Memo|Politics/Elections   4 Minute Read

New Voter Registration Numbers: Independents Surge in Battleground States

Published January 10, 2012

Jump To

Since releasing our original analysis of voter registration in battleground states in November 2011, “Independents Day 2012,” new data shows that Democrats continue to shed voters while Independent registration surges. In the eight battleground states with partisan voter registration,1 Democrats are down another 8,491 voters while Independents increased by 59,239. Republicans fared better than Democrats, increasing by 44,227.2

Partisan Voter Registration Changes in 8 Battleground States3Partisan Voter Registration Changes in 8 Battleground States

The most recent findings conform to the longer term trend we initially identified: Independents have gained ground relative to both parties since 2008. Using 2008 as a baseline, both Democratic and Republican voter registration has fallen, though Democrats lost more than twice as many voters as Republicans did. Even the slight recent uptick in Republican registration does not significantly alter that overall picture

Voter Registration Changes in 8 Battleground States Since 2008

Key Battleground States

State-level data reveals stark contrasts in voter registration during the final months of 2011. Democrats netted voters in half the states—Colorado, Nevada, New Mexico, and North Carolina. Republicans and Independents increased in 7 states—all but New Hampshire for Republicans and all but Nevada for Independents. But even where Republicans gained, they could not keep up with Independents. And independent registration outperformed Democratic registration in all but Nevada since our November 2011 report.

Change in Partisan Registration in 8 Battleground States since Nov. 2011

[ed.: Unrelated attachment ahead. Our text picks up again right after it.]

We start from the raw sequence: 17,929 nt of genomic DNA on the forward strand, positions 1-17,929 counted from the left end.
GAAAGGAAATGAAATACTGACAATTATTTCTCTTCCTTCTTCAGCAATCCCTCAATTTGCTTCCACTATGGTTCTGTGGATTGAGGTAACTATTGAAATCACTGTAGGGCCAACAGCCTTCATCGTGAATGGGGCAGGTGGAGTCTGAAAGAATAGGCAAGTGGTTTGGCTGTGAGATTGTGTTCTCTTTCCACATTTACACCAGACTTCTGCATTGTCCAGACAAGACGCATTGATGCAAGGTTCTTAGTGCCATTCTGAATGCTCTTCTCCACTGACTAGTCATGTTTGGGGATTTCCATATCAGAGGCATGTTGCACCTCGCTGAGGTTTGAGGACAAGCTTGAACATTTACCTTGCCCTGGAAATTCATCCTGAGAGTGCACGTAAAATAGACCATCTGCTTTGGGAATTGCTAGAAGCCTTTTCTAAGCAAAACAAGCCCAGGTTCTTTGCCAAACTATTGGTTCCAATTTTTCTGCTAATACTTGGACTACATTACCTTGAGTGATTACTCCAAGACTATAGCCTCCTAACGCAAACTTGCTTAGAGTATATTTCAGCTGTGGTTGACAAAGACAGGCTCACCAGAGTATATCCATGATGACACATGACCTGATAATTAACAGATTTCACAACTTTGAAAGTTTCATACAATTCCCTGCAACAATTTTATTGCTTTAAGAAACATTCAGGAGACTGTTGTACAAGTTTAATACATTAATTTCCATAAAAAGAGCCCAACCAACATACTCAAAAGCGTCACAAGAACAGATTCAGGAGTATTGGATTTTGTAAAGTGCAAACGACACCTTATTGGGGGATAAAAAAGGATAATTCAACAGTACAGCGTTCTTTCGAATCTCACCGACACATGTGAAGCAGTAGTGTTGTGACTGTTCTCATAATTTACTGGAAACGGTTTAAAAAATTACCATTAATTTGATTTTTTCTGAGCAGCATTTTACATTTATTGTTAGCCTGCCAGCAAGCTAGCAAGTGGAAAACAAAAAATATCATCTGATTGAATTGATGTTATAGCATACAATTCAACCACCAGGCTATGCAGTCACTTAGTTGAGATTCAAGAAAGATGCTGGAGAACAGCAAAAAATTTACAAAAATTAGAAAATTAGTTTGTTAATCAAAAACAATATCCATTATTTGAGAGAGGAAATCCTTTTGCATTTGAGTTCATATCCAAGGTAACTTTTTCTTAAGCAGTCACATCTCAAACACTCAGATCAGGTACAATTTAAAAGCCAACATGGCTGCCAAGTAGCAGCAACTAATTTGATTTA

In Iowa, where significant attention had been focused anticipating the caucuses, more than twice as many Independents registered to vote in the last 2 months of 2011 than Republicans—4,722 Independents versus 2,081 Republicans. By comparison, in the last 2 months of 2007, right before the competitive Democratic caucuses, 5100 Democratic voters registered.4 Participation in the 2012 Iowa G.O.P. caucuses was up by nearly 3,000 since 2008, yet 11,000 fewer Republicans participated.5 Independents went from 13% of caucus attendees in 2008 to 23% in 2012.6

Total Change in Partisan Registration in 8 Battleground States Since 2008

Despite the more recent increases in Democratic and Republican voter registration, the overall trend in these battleground states is one of fewer Democrats and more Independents. Since 2008, Democrats lost voters everywhere except Colorado, and even in that state the increase in Democratic registration was far outstripped by Independent registration. Republicans lost ground in every state except Colorado and Iowa. And with the exception of Iowa, Independents gained ground relative to both Republicans and Democrats in every state.

Early Primary States

If voter registration is any indication of the electorate’s mood, then it’s a mixed bag. As noted above, Iowa Republicans seemed less enthusiastic about the 2012 caucuses, with the surge in attendees coming instead from Independents. New Hampshire released voter registration data in August of 2011 and then again 4 months later in December. In the last 4 months of 2011, Democratic registration fell by 1,658, Republican registration fell by 406, and Independents increased by 3,468. While voters clearly want to participate in the coming election, they are not eager to align themselves with either party.